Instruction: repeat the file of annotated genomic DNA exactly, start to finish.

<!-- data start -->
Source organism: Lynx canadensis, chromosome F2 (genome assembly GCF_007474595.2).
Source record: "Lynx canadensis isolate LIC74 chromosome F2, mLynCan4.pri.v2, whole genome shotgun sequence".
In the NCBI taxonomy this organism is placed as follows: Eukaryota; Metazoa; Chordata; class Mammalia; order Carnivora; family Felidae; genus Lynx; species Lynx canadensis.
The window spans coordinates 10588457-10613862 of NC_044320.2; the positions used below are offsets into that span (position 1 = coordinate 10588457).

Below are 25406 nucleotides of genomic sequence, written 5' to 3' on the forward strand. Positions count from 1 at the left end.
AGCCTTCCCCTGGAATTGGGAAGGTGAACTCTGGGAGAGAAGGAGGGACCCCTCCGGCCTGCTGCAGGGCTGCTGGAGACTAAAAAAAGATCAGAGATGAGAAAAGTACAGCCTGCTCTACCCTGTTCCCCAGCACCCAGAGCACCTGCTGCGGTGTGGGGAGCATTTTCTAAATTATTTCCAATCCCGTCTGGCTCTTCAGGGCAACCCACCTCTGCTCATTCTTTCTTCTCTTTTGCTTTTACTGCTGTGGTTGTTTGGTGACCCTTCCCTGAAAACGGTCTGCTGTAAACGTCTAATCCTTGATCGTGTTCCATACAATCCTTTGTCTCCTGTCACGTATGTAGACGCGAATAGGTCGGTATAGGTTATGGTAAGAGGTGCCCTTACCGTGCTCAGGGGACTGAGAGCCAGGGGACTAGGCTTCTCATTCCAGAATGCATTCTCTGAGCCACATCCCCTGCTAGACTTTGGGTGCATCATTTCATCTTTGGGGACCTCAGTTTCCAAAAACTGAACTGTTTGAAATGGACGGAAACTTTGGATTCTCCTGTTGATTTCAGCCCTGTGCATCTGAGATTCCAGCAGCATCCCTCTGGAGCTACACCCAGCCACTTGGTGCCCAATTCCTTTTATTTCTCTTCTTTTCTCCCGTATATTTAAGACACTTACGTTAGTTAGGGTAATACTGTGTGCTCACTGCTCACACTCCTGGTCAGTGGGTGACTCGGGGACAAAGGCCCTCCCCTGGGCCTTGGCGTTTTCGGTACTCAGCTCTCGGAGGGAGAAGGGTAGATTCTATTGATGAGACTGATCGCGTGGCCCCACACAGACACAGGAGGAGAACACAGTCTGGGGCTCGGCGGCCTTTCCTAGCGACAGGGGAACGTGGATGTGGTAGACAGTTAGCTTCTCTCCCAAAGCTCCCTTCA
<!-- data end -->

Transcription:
Source organism: Lynx canadensis, chromosome F2 (genome assembly GCF_007474595.2).
Source record: "Lynx canadensis isolate LIC74 chromosome F2, mLynCan4.pri.v2, whole genome shotgun sequence".
In the NCBI taxonomy this organism is placed as follows: Eukaryota; Metazoa; Chordata; class Mammalia; order Carnivora; family Felidae; genus Lynx; species Lynx canadensis.
The window spans coordinates 10588457-10613862 of NC_044320.2; the positions used below are offsets into that span (position 1 = coordinate 10588457).

Below are 25406 nucleotides of genomic sequence, written 5' to 3' on the forward strand. Positions count from 1 at the left end.
AGCCTTCCCCTGGAATTGGGAAGGTGAACTCTGGGAGAGAAGGAGGGACCCCTCCGGCCTGCTGCAGGGCTGCTGGAGACTAAAAAAAGATCAGAGATGAGAAAAGTACAGCCTGCTCTACCCTGTTCCCCAGCACCCAGAGCACCTGCTGCGGTGTGGGGAGCATTTTCTAAATTATTTCCAATCCCGTCTGGCTCTTCAGGGCAACCCACCTCTGCTCATTCTTTCTTCTCTTTTGCTTTTACTGCTGTGGTTGTTTGGTGACCCTTCCCTGAAAACGGTCTGCTGTAAACGTCTAATCCTTGATCGTGTTCCATACAATCCTTTGTCTCCTGTCACGTATGTAGACGCGAATAGGTCGGTATAGGTTATGGTAAGAGGTGCCCTTACCGTGCTCAGGGGACTGAGAGCCAGGGGACTAGGCTTCTCATTCCAGAATGCATTCTCTGAGCCACATCCCCTGCTAGACTTTGGGTGCATCATTTCATCTTTGGGGACCTCAGTTTCCAAAAACTGAACTGTTTGAAATGGACGGAAACTTTGGATTCTCCTGTTGATTTCAGCCCTGTGCATCTGAGATTCCAGCAGCATCCCTCTGGAGCTACACCCAGCCACTTGGTGCCCAATTCCTTTTATTTCTCTTCTTTTCTCCCGTATATTTAAGACACTTACGTTAGTTAGGGTAATACTGTGTGCTCACTGCTCACACTCCTGGTCAGTGGGTGACTCGGGGACAAAGGCCCTCCCCTGGGCCTTGGCGTTTTCGGTACTCAGCTCTCGGAGGGAGAAGGGTAGATTCTATTGATGAGACTGATCGCGTGGCCCCACACAGACACAGGAGGAGAACACAGTCTGGGGCTCGGCGGCCTTTCCTAGCGACAGGGGAACGTGGATGTGGTAGACAGTTAGCTTCTCTCCCAAAGCTCCCTTCA